I’ve been speaking to Stuart Alldis, head of e-commerce at Rail Europe, about the new design, how the volcanic ash crisis provided a stern test for the new site, and the challenges of making a relatively complex process simple for the user.
Can you tell me about Rail Europe?
We’re a subsidiary of French rail firm SNCF, and our mission is to sell French and European rail travel to the UK market. We’re here to promote the services of Eurostar, TGV and others.
Rail Europe operates through four main channels; a website, call centre, a shop in London’s Regent Street, and through travel agents.
The number one customer channel is the website though, which attracts between 400,000 and 500,000 monthly unique visitors, and this traffic has grown steadily over the last three years.
Why did you redesign the site? When was it last upgraded?
We last relaunched the site in April 2008, but this wasn’t so much about the front-end experience, but more because we had to integrate a new back end.
With the new redesign (from Design UK), we wanted to improve the user experience and SEO to attract more organic traffic to Rail Europe.
We also want to focus more on the content on the site and provide more information and ideas about destinations.
The biggest challenge in some ways is to show people how easy it is to book and travel by rail across Europe. For example, you can easily book a train between London and Barcelona via Paris, and we want to make people aware of their options when they visit the site.
We try to address this by providing more content on journeys and destinations, with plenty of integration with Google Maps.
A lot of people that come to the website use it more functionally and head straight for the search and booking function, and this has been provided on every page.
While some rail journeys can be complicated, and deal with a number of changes and different countries and rail operators, the website tries to simplify everything. My belief is that, if my 65 year old mum is able to use the website and book trains, then our visitors should find it easy to use.
How did the recent volcanic ash issues affect the site?
We had something like six times the normal traffic, so it turned into the biggest load test we have ever done. The normal bandwidth usage for the site is somewhere between 6mb and 10mb, but during the volcanic ash crisis it reached 90mb.
The volcanic ash crisis meant increased traffic for us but `I think it has also has the effect of increasing peoples’ awareness of rail travel and the alternatives available to travelling buy air.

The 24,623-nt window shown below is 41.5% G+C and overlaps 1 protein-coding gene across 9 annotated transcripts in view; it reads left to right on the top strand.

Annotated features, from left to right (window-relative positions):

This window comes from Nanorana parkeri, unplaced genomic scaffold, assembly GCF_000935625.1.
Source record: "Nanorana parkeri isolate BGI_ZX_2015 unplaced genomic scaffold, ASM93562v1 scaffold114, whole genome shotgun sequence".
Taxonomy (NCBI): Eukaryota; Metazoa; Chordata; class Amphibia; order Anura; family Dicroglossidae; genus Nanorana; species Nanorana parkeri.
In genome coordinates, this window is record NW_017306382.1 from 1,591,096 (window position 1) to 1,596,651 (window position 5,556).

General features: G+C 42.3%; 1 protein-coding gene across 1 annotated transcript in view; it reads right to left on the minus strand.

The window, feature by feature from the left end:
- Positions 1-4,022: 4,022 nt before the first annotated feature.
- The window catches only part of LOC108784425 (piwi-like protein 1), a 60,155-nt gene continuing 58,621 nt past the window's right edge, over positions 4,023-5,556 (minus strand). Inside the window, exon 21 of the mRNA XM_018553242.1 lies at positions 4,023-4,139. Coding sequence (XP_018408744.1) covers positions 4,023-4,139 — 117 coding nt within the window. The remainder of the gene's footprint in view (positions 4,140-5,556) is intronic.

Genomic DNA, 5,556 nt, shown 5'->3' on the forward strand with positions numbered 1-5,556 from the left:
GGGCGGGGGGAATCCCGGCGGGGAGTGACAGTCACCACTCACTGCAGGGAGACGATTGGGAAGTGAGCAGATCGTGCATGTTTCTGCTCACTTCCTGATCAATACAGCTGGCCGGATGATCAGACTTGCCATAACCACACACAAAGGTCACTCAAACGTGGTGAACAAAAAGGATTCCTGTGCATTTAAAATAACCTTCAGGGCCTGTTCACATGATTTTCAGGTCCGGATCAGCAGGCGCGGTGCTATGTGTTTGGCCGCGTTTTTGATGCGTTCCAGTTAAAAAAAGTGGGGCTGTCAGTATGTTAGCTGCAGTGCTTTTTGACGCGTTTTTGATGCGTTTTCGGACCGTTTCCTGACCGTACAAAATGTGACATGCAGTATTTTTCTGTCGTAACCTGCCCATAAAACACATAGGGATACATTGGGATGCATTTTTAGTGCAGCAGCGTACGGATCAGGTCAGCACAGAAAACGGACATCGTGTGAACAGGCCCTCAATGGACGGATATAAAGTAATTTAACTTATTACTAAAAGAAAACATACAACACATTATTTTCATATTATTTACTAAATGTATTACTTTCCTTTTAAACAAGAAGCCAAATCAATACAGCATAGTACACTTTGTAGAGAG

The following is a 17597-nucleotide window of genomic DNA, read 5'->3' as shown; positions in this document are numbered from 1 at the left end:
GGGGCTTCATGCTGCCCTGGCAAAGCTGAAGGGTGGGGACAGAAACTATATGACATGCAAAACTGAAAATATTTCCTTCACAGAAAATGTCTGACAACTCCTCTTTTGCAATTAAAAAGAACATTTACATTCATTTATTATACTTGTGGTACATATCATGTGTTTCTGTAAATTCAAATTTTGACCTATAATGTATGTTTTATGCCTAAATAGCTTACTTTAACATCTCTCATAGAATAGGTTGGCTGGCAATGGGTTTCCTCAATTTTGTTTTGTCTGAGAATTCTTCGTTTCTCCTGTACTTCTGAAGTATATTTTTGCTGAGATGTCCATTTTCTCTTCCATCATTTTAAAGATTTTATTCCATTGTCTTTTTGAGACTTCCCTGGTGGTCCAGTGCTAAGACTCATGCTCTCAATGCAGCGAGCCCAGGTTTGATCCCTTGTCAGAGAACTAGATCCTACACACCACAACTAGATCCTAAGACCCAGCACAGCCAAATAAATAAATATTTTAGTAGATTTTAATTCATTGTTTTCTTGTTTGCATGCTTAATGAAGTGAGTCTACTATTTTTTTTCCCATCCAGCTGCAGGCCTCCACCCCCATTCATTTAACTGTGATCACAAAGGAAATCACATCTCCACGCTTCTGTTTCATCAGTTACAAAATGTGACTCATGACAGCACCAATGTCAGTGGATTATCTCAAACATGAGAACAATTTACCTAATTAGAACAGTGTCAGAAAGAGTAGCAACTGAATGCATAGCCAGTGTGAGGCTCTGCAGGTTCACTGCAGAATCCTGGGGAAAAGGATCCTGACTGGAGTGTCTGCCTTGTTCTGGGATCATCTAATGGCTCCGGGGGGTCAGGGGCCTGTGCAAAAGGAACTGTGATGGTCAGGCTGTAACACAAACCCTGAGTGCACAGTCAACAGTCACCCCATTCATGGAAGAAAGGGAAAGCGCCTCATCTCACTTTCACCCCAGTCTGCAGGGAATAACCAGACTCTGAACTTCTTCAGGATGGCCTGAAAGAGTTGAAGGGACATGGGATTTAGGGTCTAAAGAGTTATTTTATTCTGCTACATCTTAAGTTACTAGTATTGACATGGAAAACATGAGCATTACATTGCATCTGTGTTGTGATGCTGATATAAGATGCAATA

From our perspective, it’s good that we had a new website in place with an improved user experience, and we hope to see some returning traffic as a result.
What are the challenges of linking up journeys between multiple rail operators?
There are a few problems outside of our control, such as the different booking ‘horizons’ offered by different operators.
For example, while you can book 120 days in advance for Eurostar trains, you can only book 90 days ahead for TGV, and this figure is lower for other rail operators.
So, you could book the first leg of a journey three or four months in advance, but you may be unable to book the last part of the journey. If users come across this on the website then we explain the problem and offer to alert them by email when the train they require is available.
Is the rail industry across Europe a little bit behind the times when it comes to online?
I would agree with that, and it is something that we are trying to change.
The biggest problem is the number of different rail operators, countries, and the various rules and customs. For some rail operators, it isn’t possible to book trains on their websites.
In future, there needs to be more agreement and cooperation between the various carriers to make it easier for customers.
How have you been marketing the website?
We currently use SEO, PPC and affiliate marketing, bit a big focus with the new website design is to make it more appealing to the search engines. In the past we have spent a lot on paid search, and still do, but we are looking to reduce the PPC spend and attract more organic traffic.
We don’t have any direct rival in terms of rail travel across Europe, so we are looking to provide an alternative to airlines and compete with them for European travel related terms.
More people are looking to rail travel as an alternative to flights for European destinations, with to environmental concerns playing a big part in people’s decisions. Rail travel isn’t the cheapest, and rail operators can’t compete with the kind of prices offered by airlines like Ryanair, but it does offer a better experience for passengers.
What are you future plans for the website?
We’re never standing still. There are three areas we’ll be focusing on; improving and adding to the content available on the site, providing increased functionality for users, and becoming the leading website for European rail travel.